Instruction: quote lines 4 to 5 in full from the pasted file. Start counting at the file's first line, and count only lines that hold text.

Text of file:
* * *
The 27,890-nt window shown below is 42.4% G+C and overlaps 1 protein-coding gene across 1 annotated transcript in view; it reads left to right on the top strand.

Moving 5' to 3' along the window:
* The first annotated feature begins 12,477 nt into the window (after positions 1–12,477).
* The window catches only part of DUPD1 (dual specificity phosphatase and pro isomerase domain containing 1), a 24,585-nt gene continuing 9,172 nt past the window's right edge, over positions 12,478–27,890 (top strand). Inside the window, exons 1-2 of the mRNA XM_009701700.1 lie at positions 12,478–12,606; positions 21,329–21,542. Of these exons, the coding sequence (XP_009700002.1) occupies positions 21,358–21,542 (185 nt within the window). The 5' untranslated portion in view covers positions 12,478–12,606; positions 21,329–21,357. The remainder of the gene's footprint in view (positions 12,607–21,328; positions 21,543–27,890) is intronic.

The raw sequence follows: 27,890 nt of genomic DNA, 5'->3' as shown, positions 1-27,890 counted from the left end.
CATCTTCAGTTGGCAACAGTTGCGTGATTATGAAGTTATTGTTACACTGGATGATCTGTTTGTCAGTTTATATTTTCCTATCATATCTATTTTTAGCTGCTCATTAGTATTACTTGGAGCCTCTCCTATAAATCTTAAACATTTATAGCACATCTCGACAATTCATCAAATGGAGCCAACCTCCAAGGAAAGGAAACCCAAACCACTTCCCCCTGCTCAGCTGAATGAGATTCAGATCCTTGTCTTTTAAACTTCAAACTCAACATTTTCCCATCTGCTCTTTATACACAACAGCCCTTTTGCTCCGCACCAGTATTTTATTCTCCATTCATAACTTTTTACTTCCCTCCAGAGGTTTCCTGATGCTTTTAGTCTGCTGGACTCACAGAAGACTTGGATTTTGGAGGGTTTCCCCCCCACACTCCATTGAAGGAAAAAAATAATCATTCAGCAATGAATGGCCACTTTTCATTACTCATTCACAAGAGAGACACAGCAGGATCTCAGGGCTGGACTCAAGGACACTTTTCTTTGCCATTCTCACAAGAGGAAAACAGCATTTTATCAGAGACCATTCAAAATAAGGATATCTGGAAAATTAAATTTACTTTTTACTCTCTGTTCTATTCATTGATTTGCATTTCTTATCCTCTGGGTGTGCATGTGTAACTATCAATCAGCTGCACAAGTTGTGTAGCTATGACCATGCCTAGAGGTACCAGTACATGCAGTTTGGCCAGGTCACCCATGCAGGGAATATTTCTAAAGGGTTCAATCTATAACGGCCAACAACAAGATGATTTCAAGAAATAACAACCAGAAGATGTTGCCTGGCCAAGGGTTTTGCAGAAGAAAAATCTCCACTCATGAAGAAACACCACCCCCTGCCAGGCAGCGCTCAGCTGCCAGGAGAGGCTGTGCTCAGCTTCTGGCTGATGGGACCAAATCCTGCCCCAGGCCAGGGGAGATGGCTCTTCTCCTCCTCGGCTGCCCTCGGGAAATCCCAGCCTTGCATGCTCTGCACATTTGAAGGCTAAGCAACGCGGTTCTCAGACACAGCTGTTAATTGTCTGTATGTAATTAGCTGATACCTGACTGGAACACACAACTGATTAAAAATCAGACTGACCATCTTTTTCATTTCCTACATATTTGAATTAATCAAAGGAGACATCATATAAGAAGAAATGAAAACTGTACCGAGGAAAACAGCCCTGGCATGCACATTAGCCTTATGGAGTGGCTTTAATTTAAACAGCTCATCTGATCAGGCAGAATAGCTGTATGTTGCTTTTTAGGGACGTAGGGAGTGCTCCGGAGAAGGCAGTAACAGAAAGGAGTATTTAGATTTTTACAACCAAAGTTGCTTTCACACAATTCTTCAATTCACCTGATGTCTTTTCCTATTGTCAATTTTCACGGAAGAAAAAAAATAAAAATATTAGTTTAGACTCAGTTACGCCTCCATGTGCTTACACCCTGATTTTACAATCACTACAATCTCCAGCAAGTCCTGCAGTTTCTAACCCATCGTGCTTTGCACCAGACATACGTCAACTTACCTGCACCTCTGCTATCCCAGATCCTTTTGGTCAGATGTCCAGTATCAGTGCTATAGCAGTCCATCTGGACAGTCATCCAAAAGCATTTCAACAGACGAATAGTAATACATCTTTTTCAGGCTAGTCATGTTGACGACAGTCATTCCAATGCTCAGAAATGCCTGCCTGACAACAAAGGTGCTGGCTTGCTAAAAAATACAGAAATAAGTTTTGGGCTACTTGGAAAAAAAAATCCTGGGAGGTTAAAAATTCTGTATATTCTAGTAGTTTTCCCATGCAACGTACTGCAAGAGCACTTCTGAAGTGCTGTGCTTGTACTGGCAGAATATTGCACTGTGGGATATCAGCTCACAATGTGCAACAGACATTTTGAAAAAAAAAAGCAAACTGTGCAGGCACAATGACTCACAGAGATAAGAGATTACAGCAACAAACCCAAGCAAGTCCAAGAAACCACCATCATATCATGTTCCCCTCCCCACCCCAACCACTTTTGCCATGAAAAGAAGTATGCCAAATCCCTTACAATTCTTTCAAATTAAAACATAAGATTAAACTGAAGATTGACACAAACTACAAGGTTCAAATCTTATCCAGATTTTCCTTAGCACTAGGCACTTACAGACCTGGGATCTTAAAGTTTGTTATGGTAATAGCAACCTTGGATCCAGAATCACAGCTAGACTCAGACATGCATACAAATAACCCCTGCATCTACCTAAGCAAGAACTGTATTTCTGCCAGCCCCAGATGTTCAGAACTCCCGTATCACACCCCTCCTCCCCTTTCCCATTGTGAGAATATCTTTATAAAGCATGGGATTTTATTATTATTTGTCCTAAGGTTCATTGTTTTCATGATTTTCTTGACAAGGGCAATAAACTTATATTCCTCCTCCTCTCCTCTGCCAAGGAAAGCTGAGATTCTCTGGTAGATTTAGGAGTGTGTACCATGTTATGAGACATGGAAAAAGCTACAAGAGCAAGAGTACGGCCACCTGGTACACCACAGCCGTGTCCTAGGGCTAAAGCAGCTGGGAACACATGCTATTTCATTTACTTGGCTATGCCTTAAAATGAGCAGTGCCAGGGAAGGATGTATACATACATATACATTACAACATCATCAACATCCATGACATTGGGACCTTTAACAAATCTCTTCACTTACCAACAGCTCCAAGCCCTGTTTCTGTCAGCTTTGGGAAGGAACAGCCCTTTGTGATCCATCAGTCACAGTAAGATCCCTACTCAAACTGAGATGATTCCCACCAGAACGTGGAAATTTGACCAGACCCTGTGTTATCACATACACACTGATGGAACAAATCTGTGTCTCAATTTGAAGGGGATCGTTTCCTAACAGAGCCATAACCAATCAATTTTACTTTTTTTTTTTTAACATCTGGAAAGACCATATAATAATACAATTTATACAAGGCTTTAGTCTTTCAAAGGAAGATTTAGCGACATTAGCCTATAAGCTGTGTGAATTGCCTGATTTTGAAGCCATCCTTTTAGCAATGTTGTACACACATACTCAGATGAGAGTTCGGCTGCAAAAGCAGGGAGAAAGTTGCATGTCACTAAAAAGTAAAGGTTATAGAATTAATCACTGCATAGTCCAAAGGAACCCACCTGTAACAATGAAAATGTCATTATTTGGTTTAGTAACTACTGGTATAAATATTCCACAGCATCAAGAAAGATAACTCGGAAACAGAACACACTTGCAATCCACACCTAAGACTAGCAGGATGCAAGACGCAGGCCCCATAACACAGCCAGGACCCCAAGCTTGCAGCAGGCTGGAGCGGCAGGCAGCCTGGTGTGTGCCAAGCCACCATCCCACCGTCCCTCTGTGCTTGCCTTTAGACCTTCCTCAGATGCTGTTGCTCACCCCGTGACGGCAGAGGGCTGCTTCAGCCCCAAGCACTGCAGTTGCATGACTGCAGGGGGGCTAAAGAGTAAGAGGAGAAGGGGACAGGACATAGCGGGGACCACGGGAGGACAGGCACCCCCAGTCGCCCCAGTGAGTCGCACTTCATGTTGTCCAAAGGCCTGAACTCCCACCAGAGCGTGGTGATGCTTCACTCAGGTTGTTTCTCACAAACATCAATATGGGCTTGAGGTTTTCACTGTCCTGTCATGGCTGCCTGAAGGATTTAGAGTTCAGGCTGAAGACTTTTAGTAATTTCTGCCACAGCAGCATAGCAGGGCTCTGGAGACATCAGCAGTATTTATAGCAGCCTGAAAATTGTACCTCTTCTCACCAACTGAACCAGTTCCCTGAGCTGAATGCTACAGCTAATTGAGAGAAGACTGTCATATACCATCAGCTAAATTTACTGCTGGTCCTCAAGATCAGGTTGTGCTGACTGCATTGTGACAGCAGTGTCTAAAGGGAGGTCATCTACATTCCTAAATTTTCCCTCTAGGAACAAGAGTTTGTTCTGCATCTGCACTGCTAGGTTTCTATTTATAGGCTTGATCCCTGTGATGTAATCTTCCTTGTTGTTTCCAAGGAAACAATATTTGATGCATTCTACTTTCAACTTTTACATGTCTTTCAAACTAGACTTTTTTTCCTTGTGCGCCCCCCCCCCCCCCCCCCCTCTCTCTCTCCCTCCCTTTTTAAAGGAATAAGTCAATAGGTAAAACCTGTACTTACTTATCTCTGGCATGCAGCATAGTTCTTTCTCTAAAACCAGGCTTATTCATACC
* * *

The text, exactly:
* The window catches only part of DUPD1 (dual specificity phosphatase and pro isomerase domain containing 1), a 24,585-nt gene continuing 9,172 nt past the window's right edge, over positions 12,478–27,890 (top strand). Inside the window, exons 1-2 of the mRNA XM_009701700.1 lie at positions 12,478–12,606; positions 21,329–21,542. Of these exons, the coding sequence (XP_009700002.1) occupies positions 21,358–21,542 (185 nt within the window). The 5' untranslated portion in view covers positions 12,478–12,606; positions 21,329–21,357. The remainder of the gene's footprint in view (positions 12,607–21,328; positions 21,543–27,890) is intronic.

The raw sequence follows: 27,890 nt of genomic DNA, 5'->3' as shown, positions 1-27,890 counted from the left end.